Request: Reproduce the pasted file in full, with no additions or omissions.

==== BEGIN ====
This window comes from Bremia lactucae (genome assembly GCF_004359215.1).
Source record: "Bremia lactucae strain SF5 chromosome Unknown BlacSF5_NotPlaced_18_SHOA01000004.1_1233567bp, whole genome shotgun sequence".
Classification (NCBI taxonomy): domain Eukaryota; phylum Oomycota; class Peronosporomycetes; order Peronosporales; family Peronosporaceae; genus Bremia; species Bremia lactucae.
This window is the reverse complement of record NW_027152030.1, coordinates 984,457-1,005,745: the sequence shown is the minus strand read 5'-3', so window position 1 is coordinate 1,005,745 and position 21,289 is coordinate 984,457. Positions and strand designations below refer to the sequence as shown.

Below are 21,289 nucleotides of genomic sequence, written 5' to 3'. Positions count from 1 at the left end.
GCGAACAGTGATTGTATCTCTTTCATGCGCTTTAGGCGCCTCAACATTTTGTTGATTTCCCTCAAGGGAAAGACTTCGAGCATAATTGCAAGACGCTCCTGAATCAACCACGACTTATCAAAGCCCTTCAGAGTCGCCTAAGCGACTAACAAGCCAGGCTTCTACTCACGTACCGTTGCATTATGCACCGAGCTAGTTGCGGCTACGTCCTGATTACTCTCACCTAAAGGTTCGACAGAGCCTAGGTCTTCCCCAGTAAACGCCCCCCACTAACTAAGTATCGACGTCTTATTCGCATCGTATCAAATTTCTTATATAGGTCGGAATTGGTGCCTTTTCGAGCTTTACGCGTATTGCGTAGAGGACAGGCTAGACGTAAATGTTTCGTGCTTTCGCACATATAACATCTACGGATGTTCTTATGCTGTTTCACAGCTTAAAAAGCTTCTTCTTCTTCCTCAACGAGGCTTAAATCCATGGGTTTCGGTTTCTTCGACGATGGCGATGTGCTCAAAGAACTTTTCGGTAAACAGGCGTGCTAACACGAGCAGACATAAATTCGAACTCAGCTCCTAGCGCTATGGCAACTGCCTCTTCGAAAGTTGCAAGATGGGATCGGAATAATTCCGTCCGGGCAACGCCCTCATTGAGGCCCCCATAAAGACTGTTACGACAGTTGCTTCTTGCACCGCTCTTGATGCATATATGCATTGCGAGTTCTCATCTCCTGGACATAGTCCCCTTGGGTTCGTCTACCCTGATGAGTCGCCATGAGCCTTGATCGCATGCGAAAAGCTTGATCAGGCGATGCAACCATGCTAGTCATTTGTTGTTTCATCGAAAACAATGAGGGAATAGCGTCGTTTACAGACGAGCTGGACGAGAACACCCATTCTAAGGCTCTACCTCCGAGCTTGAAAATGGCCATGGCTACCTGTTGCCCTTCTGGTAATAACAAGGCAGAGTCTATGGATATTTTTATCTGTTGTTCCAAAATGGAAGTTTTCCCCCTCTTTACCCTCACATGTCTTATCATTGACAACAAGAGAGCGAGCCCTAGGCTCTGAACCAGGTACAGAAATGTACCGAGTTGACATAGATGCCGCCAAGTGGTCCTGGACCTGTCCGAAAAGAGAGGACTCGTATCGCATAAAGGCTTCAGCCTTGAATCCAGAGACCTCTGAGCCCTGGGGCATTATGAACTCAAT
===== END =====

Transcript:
This window comes from Bremia lactucae (genome assembly GCF_004359215.1).
Source record: "Bremia lactucae strain SF5 chromosome Unknown BlacSF5_NotPlaced_18_SHOA01000004.1_1233567bp, whole genome shotgun sequence".
Classification (NCBI taxonomy): domain Eukaryota; phylum Oomycota; class Peronosporomycetes; order Peronosporales; family Peronosporaceae; genus Bremia; species Bremia lactucae.
This window is the reverse complement of record NW_027152030.1, coordinates 984,457-1,005,745: the sequence shown is the minus strand read 5'-3', so window position 1 is coordinate 1,005,745 and position 21,289 is coordinate 984,457. Positions and strand designations below refer to the sequence as shown.

Below are 21,289 nucleotides of genomic sequence, written 5' to 3'. Positions count from 1 at the left end.
GCGAACAGTGATTGTATCTCTTTCATGCGCTTTAGGCGCCTCAACATTTTGTTGATTTCCCTCAAGGGAAAGACTTCGAGCATAATTGCAAGACGCTCCTGAATCAACCACGACTTATCAAAGCCCTTCAGAGTCGCCTAAGCGACTAACAAGCCAGGCTTCTACTCACGTACCGTTGCATTATGCACCGAGCTAGTTGCGGCTACGTCCTGATTACTCTCACCTAAAGGTTCGACAGAGCCTAGGTCTTCCCCAGTAAACGCCCCCCACTAACTAAGTATCGACGTCTTATTCGCATCGTATCAAATTTCTTATATAGGTCGGAATTGGTGCCTTTTCGAGCTTTACGCGTATTGCGTAGAGGACAGGCTAGACGTAAATGTTTCGTGCTTTCGCACATATAACATCTACGGATGTTCTTATGCTGTTTCACAGCTTAAAAAGCTTCTTCTTCTTCCTCAACGAGGCTTAAATCCATGGGTTTCGGTTTCTTCGACGATGGCGATGTGCTCAAAGAACTTTTCGGTAAACAGGCGTGCTAACACGAGCAGACATAAATTCGAACTCAGCTCCTAGCGCTATGGCAACTGCCTCTTCGAAAGTTGCAAGATGGGATCGGAATAATTCCGTCCGGGCAACGCCCTCATTGAGGCCCCCATAAAGACTGTTACGACAGTTGCTTCTTGCACCGCTCTTGATGCATATATGCATTGCGAGTTCTCATCTCCTGGACATAGTCCCCTTGGGTTCGTCTACCCTGATGAGTCGCCATGAGCCTTGATCGCATGCGAAAAGCTTGATCAGGCGATGCAACCATGCTAGTCATTTGTTGTTTCATCGAAAACAATGAGGGAATAGCGTCGTTTACAGACGAGCTGGACGAGAACACCCATTCTAAGGCTCTACCTCCGAGCTTGAAAATGGCCATGGCTACCTGTTGCCCTTCTGGTAATAACAAGGCAGAGTCTATGGATATTTTTATCTGTTGTTCCAAAATGGAAGTTTTCCCCCTCTTTACCCTCACATGTCTTATCATTGACAACAAGAGAGCGAGCCCTAGGCTCTGAACCAGGTACAGAAATGTACCGAGTTGACATAGATGCCGCCAAGTGGTCCTGGACCTGTCCGAAAAGAGAGGACTCGTATCGCATAAAGGCTTCAGCCTTGAATCCAGAGACCTCTGAGCCCTGGGGCATTATGAACTCAAT